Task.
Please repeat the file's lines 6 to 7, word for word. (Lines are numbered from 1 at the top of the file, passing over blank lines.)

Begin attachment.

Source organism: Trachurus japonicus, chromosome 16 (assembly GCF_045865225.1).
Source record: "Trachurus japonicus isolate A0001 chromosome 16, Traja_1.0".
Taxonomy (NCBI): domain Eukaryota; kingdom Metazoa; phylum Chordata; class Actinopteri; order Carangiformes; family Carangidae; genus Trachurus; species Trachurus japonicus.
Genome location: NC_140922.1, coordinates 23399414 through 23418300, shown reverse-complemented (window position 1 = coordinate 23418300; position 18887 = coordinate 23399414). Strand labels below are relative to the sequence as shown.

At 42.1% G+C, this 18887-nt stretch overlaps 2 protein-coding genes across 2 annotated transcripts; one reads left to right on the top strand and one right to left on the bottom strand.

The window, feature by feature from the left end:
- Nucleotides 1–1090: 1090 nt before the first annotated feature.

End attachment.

The window, feature by feature from the left end:
- Nucleotides 1–1090: 1090 nt before the first annotated feature.